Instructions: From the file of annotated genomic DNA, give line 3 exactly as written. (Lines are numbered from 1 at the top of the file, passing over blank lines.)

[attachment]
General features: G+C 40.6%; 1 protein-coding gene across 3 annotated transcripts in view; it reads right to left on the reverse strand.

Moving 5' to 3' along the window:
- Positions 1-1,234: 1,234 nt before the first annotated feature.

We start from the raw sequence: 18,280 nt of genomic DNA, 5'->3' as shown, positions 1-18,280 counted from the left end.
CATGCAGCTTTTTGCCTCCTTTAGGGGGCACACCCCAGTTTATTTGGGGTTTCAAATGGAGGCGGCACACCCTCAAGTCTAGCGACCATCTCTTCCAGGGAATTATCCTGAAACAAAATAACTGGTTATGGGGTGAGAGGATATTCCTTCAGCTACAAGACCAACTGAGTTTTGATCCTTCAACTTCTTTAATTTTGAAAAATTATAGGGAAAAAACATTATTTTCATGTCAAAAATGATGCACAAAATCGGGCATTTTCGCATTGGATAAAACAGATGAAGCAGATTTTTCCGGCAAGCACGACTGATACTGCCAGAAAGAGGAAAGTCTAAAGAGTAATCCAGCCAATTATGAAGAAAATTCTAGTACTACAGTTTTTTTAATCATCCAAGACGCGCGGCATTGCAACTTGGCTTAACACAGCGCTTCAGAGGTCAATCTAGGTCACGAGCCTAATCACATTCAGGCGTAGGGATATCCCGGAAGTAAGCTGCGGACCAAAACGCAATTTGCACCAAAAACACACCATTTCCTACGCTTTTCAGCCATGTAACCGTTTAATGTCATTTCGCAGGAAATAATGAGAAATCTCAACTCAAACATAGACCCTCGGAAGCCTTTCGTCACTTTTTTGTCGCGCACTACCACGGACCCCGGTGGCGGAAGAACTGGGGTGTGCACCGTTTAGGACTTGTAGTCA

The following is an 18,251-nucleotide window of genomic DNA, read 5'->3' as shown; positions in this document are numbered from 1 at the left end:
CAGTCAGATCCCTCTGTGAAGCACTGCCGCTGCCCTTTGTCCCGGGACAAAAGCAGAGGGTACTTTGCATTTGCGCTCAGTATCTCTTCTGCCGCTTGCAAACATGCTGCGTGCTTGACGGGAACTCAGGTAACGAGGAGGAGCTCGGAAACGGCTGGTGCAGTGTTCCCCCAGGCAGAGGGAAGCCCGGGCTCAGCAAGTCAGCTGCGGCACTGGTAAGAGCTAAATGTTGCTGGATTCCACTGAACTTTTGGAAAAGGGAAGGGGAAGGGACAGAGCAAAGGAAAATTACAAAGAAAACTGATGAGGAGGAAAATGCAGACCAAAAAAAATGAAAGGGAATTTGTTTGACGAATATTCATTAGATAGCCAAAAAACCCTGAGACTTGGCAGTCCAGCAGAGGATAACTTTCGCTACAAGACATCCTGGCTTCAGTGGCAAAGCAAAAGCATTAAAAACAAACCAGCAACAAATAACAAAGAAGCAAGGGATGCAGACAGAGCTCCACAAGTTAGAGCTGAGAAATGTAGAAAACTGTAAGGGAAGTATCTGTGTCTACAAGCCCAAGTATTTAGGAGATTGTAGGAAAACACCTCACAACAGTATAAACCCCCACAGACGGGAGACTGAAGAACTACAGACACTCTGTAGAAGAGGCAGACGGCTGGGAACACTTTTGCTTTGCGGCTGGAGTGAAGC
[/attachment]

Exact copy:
- Positions 1-1,234: 1,234 nt before the first annotated feature.